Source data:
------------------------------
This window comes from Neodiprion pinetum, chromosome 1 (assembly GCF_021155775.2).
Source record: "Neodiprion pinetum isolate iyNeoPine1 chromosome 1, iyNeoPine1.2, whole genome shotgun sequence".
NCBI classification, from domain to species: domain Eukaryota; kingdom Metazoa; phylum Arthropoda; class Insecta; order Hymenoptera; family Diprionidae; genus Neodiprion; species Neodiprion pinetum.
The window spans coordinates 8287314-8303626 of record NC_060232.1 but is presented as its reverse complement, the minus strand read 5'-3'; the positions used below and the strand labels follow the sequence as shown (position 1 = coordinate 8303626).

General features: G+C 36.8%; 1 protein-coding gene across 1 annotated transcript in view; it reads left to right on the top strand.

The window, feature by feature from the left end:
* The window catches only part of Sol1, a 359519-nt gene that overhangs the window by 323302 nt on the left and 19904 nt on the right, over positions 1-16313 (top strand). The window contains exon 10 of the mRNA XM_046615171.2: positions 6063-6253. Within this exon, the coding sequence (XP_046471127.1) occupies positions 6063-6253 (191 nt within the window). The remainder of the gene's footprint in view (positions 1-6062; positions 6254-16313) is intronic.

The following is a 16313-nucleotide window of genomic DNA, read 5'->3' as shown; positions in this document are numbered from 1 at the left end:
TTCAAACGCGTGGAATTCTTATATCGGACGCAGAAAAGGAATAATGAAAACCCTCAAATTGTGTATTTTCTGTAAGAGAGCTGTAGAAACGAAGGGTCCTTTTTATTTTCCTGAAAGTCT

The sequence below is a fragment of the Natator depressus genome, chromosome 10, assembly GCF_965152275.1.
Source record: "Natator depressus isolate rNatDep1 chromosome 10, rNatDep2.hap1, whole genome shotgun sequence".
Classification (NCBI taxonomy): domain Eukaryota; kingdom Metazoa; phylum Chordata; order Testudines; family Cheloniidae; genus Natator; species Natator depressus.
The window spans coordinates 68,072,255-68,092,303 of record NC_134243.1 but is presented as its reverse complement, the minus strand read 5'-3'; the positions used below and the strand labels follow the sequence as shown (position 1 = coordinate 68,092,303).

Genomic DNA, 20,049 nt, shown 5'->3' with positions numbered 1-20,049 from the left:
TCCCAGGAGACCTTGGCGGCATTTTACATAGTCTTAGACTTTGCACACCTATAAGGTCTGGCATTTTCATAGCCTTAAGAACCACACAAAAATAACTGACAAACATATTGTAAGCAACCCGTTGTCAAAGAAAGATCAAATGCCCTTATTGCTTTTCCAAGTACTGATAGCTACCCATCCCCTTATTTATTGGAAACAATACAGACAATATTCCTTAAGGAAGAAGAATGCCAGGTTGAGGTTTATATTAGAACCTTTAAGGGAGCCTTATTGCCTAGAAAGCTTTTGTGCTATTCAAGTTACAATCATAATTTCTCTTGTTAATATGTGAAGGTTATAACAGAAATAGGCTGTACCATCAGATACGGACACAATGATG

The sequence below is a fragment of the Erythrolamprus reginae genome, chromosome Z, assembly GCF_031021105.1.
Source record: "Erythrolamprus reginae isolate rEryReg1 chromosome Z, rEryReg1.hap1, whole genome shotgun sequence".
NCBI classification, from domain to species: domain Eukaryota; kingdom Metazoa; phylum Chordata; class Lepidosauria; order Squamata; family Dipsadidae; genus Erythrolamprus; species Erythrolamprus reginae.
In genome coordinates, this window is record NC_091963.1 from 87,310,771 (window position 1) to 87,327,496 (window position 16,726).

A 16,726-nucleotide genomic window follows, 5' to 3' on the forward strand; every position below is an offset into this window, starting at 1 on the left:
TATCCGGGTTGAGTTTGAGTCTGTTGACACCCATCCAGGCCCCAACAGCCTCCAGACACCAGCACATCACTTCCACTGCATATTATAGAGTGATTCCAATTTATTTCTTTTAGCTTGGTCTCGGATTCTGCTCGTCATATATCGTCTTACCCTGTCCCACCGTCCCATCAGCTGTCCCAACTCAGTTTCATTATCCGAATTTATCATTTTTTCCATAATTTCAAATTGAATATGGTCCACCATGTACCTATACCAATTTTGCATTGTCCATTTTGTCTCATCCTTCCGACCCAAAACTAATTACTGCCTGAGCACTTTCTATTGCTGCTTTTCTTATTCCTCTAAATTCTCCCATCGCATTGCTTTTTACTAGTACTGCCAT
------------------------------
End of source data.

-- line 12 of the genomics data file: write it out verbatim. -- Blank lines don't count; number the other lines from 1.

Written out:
Classification (NCBI taxonomy): domain Eukaryota; kingdom Metazoa; phylum Chordata; order Testudines; family Cheloniidae; genus Natator; species Natator depressus.